pertaining to reasonableness include (a) the client's past history in estimating useful
lives, (b) the remaining useful lives of existing assets, (c) the gains and losses
experienced on the sale of assets, and (d) industry practices. For consistency, the
auditor can obtain information about the depreciation methods used from a review of
schedules and inquiry of the client. The accuracy of depreciation charges can be
verified by recalculation.

b.

The auditor should evaluate whether the client has appropriately accounted for the
impairment of plant assets when there has been a material change in the way an asset
is used, or when there has been a material change in the business environment. The
evidence to evaluate impairment is based on an estimate of the undiscounted future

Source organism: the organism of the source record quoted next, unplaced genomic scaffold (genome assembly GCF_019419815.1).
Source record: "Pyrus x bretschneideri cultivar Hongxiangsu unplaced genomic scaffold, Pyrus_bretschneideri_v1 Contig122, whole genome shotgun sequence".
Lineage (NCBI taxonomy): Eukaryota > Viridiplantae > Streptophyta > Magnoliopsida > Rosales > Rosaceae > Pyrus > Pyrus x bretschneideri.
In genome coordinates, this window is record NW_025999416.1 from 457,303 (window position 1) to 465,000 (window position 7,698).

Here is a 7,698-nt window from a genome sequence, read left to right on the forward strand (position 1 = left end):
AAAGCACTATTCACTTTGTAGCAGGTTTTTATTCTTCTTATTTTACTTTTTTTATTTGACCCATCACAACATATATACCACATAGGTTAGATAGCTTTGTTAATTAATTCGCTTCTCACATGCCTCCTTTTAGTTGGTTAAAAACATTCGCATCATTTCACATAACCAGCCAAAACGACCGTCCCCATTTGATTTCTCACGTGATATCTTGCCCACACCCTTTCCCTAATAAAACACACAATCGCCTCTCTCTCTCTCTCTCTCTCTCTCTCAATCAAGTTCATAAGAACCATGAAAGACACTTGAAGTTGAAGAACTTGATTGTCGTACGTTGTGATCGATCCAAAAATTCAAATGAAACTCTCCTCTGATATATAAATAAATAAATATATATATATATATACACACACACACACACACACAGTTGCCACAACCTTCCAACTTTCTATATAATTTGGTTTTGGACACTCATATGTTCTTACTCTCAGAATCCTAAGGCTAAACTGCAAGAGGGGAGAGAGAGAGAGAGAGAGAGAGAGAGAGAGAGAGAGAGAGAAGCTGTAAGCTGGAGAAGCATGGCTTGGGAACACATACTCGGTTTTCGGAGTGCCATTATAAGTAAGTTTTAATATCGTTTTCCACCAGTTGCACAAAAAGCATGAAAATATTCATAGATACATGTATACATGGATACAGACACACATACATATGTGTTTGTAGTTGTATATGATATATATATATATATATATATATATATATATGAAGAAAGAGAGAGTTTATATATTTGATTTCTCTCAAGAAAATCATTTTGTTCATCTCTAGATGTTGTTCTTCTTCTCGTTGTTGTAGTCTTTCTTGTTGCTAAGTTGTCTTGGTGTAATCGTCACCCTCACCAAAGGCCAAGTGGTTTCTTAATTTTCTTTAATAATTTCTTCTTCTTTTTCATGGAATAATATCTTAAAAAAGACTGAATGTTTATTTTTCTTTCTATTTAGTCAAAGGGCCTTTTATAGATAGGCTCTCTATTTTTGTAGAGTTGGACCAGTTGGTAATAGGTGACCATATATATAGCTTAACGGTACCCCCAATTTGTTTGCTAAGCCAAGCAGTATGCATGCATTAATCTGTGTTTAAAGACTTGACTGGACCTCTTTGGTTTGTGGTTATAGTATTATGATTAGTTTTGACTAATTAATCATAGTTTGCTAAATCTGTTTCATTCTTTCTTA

cash flows from the asset. Based on the criteria established in FASB 121, an auditor
should consider that the value of an asset is impaired when the undiscounted future
cash flows from an asset are less than the book value of the asset.

17-10. a.

The financing cycle includes transactions and events whereby cash is obtained from
or repaid to creditors (debt financing) or owners (equity financing). Financing
activities would include, for example, acquiring debt, capital leases, issuing bonds,
or issuing preferred or common stock. Financing activities would also include

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payments to retire debt, reacquiring stock (treasury stock), and the payment of
dividends.
b.

The financing cycle interfaces with the expenditure cycle when cash is disbursed for
bond interest, the redemption of bonds, payment of cash dividends, and the purchase
of treasury stock.

17-11. The audit objectives for the financing cycle are:
Specific Audit Objectives
Transaction Objectives
Occurrence. Recorded debt (EO1), interest cost (EO2), and equity (EO3) represent transactions that